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How to change a tyre

Anyone can change a flat car tyre. But if you’ve never changed a flat tyre before, don’t worry, it's not quite the dark art you imagine it to be.

If you have a flat car tyre now and are reading this you might not want to hear it, but preparation is key. Do you have a basic kit and spare tyre or alternative in your vehicle?

The other part is smooth operating if you follow these steps. Learn how to do it in our step-by-step guide.

Freshly fitted tyre with jack
 
 

What you need to change a flat tyre:

When you are changing a flat car tyre, preparation is key. If you don’t have a basic kit in your car already, get one now. It might help you get your vehicle up and running in short order.

To get the job done quickly and most importantly, safely and correctly, you need the items below:

  • Your user manual
  • A spare tyre, inflated and in good condition
  • A flat-headed screwdriver
  • A jack with a winding handle
  • A socket spanner (check its the right size for the bolt)
  • Rubber wheel chocks or wheel immobilisers

To ensure you can be seen on the road, it's also a good idea to have a high-vis jacket and a reflective triangle. A mat or old bit of carpet in the boot is helpful to kneel on.

You should also find out if your car has locking wheel nuts (check the user manual). If it does, make sure you know where the locking wheel nut key is. There’s nothing more frustrating than hunting for the key just when you need it.

 

How to change a tyre step-by-step

Now that you’re fully prepared, here’s your step-by-step guide to changing a flat or damaged tyre. In a nutshell:

  • Pull in safely
  • Let other drivers know you're there
  • Remove the hubcaps and locking nuts
  • Position the jack
  • Fit the new tyre in place
  • Secure the wheel
  • Finish up
 

1. Pull in safely, preferably somewhere flat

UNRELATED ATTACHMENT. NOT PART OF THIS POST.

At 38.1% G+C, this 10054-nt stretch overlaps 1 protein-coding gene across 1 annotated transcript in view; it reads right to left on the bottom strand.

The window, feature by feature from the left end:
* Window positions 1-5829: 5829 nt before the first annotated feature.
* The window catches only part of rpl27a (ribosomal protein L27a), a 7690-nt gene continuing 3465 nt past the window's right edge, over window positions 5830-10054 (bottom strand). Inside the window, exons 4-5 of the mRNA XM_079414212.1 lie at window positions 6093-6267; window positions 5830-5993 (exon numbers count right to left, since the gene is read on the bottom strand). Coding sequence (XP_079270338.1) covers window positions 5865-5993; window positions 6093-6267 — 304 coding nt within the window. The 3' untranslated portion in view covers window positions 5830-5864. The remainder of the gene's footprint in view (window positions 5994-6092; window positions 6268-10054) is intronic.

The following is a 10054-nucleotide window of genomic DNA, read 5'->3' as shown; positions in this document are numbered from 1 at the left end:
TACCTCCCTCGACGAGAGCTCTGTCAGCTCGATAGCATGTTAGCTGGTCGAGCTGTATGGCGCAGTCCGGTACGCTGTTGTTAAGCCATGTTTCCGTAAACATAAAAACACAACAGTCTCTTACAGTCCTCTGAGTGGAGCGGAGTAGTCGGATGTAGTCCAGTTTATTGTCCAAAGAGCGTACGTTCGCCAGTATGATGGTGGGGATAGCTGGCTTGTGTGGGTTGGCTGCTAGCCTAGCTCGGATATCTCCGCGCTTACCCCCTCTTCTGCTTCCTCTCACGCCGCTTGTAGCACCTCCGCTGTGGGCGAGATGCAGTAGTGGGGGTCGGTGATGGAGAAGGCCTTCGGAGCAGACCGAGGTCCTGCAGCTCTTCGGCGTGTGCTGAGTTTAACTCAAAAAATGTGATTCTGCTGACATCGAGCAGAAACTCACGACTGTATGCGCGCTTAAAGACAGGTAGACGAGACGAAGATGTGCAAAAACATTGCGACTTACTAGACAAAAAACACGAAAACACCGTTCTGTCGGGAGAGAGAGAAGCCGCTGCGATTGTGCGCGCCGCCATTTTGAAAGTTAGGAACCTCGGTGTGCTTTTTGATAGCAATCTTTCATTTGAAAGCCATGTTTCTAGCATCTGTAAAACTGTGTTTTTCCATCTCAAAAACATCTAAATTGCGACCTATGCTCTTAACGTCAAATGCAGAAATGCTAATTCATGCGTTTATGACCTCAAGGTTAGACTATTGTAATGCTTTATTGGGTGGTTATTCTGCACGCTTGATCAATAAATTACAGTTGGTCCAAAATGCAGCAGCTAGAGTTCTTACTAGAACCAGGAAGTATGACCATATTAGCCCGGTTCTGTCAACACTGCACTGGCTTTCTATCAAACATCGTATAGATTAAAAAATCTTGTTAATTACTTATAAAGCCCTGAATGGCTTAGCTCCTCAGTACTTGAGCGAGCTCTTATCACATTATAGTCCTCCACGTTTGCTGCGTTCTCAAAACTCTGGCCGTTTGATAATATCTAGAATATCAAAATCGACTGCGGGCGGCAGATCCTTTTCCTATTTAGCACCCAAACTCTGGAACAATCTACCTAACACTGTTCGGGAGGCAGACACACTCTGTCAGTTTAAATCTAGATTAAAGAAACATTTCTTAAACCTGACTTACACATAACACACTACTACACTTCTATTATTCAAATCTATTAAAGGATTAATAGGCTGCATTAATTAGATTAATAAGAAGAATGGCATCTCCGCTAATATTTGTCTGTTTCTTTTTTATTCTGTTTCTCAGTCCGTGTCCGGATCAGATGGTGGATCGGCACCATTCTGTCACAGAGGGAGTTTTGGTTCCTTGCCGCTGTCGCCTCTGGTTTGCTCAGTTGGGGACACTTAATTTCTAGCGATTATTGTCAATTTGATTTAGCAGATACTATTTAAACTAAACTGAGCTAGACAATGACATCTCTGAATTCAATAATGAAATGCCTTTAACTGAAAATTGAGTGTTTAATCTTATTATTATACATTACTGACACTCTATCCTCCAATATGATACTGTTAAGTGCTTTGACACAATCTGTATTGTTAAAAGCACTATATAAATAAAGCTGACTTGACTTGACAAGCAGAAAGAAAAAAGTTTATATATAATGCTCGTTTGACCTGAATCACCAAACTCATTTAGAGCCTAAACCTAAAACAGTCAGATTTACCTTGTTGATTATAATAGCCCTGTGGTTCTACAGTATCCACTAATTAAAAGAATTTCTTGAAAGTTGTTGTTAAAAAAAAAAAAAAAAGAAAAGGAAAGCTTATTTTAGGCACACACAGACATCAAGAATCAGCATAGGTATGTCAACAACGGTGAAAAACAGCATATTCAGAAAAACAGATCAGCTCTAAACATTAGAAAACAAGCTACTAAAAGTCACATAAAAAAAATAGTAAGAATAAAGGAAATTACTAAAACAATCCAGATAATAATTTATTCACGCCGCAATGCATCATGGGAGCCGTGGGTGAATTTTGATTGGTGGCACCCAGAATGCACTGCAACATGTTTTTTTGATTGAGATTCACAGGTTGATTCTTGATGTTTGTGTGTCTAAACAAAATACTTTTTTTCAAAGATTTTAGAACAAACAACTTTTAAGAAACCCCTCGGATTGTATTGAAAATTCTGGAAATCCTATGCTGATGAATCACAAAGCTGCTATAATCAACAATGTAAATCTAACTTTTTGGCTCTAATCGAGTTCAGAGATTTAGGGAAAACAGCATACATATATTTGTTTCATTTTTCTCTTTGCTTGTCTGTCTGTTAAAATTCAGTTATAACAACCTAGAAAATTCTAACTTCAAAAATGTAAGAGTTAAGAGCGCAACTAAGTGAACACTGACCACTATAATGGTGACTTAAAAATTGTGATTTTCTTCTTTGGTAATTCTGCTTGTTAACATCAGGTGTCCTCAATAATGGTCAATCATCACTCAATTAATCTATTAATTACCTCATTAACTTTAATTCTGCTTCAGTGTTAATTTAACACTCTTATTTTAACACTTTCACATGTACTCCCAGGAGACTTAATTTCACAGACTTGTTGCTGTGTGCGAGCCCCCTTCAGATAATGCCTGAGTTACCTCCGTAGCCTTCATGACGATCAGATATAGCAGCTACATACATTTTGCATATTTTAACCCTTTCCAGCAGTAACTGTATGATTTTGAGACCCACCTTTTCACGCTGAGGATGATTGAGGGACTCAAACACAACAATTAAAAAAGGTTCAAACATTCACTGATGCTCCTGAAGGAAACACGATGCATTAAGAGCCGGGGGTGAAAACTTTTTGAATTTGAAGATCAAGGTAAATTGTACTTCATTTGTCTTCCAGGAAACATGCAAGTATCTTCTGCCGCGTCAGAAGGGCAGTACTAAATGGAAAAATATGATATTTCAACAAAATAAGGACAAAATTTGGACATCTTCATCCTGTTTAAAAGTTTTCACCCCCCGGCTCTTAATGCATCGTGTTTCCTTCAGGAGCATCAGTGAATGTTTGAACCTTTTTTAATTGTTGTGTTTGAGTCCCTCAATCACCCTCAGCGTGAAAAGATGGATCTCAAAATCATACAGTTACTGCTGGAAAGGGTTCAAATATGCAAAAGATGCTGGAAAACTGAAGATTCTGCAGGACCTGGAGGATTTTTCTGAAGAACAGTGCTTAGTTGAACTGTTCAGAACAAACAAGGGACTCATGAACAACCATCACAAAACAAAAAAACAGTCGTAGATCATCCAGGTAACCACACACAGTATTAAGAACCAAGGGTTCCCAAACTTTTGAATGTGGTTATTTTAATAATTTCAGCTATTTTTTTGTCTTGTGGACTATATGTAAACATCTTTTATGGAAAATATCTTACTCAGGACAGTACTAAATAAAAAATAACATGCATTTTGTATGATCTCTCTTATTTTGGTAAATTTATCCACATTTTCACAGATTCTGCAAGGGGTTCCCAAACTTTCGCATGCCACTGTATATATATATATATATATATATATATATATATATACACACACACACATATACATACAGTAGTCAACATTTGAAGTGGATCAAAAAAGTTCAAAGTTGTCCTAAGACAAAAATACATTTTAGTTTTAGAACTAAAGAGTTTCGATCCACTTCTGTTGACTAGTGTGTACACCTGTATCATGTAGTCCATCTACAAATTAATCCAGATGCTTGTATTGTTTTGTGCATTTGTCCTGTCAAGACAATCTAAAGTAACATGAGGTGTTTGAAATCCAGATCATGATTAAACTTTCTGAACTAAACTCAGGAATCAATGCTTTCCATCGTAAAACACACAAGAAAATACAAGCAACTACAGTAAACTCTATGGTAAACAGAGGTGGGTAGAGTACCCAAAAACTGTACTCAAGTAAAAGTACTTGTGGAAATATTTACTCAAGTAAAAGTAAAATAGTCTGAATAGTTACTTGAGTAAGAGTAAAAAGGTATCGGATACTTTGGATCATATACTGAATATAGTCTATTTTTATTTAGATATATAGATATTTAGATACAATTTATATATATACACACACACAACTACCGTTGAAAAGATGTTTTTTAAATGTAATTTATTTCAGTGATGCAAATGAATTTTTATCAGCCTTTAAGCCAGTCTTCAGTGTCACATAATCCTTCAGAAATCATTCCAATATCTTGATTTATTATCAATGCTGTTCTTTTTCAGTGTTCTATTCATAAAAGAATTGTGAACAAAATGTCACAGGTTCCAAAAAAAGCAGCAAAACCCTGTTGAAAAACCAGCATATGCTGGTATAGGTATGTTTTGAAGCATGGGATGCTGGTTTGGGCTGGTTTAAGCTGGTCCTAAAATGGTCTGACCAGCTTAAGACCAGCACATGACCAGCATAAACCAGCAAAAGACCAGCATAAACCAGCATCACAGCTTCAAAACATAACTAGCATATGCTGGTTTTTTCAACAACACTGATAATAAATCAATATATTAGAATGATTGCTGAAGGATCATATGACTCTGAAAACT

• If your flat tyre happens while you’re driving, put on your hazard lights and slow down to about 5 mph.
  • Pull in at the first convenient, safe place, away from heavy traffic.
  • If this isn’t possible, at least go somewhere the vehicle is clearly visible.
  • If you’re on a winding lane try and pull in at a spot where approaching drivers should be able to see you.
  • Make sure you are parked on flat ground, never try and change a tyre on a slope or uneven ground.

WARNING: You should never attempt to change a tyre on the hard shoulder of a motorway – it’s just too dangerous. Call your breakdown company instead.

 

2. Let other drivers know you're there

  • Put the hand brake on firmly and put the car into first gear, or park if it’s an automatic.
  • Place your chocks behind your wheels.
  • Put a rubber wheel chock in front and behind the wheel diagonal to the tyre you’re changing. For example, if the flat is front passenger side, place the chocks around the rear driver-side wheel.
  • Popping up your bonnet helps other drivers know that you are working on your car.
  • Now get your reflective triangle and put it about 20 metres behind the car.
 

3. Remove the hubcaps and locking nuts

  • Get the spare tyre and check it’s inflated properly. You should also get all the other items we've listed in the preparation section.
  • If your car has hubcaps, take them off with the screwdriver.
  • Your next step is to loosen the wheel nuts, turning anti-clockwise. Do this while the car is on the floor, as the weight should help you .
  • Don’t take the nuts off at this point, just loosen them so they’re finger tight. If they’re too stiff to move, spray some lubricant on each nut and try again.
  • Get the locking wheel nut key if needed to remove your wheel nuts.
 

4. Position the jack

  • You need to find the jacking point on the car. This should be detailed in the user manual and is something you really want to get right.
  • If you put the jack head in the wrong place, it might go through the floor of your car when you start raising it up.
  • Lift the car high enough so a fully inflated tyre can go in its place.

WARNING: It’s important you never, ever go under any vehicle that’s only raised up by a jack.